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The Movies That Really Inspired The New Mutants - Exclusive

Josh Boone is having a moment right now, as his latest film, The New Mutants, is finally being unleashed on the world after multiple debut date changes. A teen drama isn't unfamiliar territory for Boone — he directed The Fault in Our Stars back in 2014, and that movie was loaded with emotional moments as it told the story of two teen cancer patients that fall in love — but The New Mutants is something different.

In the new comic book horror film, the final installment of the X-Men series as produced by 20th Century Fox (now 20th Century Studios after Disney acquired the company), a group of young mutants are being held in a secret, creepy facility against their will. While they're fighting for their lives, the crew fully realize their supernatural abilities.

For Boone, who co-wrote and directed The New Mutants, it was imperative to showcase each character's regular teenage side as much as it was to spotlight their superpowers. To do so, he turned to some favorite films from his youth for inspiration.

"I'd say the best sort of merging would be sort of Breakfast Club meets A Nightmare on Elm Street 3: Dream Warriors. It's got a lot of emotional stuff and character stuff like my previous movies do, but with a new kind of added level to it, which is sort of weird supernatural stuff and superhero stuff," said Boone in an exclusive conversation with Looper

He continued, "We were sort of inspired by movies that weren't superhero movies. We were really looking at horror movies and at One Flew Over the Cuckoo's Nest and Girl Interrupted and institutional dramas. So it was less that we were trying to separate ourselves and more that the kind of movie we were making [is] based on this very specific comic. This arc in this comic book series, which was like three issues in sort of the artist run, sort of changed the way comics were drawn at the time, and they were so evocative and moody and scary and kind of different. We just wanted to capture some of that flavor in a comic book movie, which we didn't feel like had been done yet."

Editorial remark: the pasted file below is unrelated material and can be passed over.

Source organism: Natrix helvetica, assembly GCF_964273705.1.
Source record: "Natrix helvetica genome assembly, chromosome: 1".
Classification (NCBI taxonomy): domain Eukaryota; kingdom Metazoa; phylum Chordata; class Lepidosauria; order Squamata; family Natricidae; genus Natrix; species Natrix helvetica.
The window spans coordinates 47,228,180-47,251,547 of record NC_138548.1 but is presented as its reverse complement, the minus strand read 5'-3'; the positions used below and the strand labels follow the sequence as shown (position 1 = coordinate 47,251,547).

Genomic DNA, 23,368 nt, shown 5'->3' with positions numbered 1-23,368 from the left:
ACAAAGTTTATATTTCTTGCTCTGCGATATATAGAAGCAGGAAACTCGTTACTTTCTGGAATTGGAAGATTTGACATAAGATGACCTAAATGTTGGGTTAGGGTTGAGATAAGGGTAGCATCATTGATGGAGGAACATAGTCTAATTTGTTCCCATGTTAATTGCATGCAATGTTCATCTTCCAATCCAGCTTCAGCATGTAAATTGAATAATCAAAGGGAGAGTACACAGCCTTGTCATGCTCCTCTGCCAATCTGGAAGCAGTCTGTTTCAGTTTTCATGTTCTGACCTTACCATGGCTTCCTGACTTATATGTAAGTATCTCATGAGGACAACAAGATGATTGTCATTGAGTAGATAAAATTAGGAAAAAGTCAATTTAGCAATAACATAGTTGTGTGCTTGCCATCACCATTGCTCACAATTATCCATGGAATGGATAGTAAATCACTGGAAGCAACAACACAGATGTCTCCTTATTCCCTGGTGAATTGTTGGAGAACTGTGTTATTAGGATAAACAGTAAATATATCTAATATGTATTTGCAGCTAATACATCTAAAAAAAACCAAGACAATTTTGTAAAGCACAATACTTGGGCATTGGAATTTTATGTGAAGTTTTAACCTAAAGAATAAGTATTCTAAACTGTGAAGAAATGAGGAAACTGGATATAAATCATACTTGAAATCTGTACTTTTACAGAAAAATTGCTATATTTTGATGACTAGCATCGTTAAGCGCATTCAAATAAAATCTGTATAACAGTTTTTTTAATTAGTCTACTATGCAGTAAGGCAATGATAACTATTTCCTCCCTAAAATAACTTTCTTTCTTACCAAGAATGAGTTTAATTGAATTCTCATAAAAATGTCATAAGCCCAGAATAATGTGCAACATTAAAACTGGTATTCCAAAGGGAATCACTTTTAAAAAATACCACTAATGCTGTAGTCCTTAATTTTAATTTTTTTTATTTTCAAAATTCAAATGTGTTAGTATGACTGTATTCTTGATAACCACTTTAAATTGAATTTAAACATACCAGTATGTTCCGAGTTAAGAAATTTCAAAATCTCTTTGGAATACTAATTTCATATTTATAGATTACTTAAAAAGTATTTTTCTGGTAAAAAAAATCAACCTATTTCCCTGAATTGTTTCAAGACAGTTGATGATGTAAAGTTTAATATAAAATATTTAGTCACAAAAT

For The New Mutants director Josh Boone, looks aren't everything

With almost all movies, there's a focus on aesthetics that helps make characters distinct and unique. That's especially true in superhero movies, as the costumes can often reflect or further highlight a character's otherworldly capabilities. It was essential to Boone that The New Mutants' visuals never overshadowed the depth of each member of the mutant team.

"We tried to make something a little different from the average costume movie, just because most of them star adults," he said. "We really wanted a teen cast to represent a market for movies that weren't being made for teenagers — and to represent the kind of people who feel like outsiders, as well as different demographics that aren't represented usually."

Boone then shared that with The New Mutants, he hopes he can give teen moviegoers an experience similar to the ones that excited him at that age.

"They made a lot of movies for people when I was young. They were a driving force, if not the driving force at the box office," the writer-director said. "It's interesting to me how now that there are just superhero movies, which I love all those as well, there's not a real market for teen movies in theaters. [...] Smuggling one in under the guise of a superhero movie seemed like a fun way to get away with it and do kind of a throwback to the movies that I loved when I was young."

The New Mutants is out in select theaters and on video-on-demand platforms now.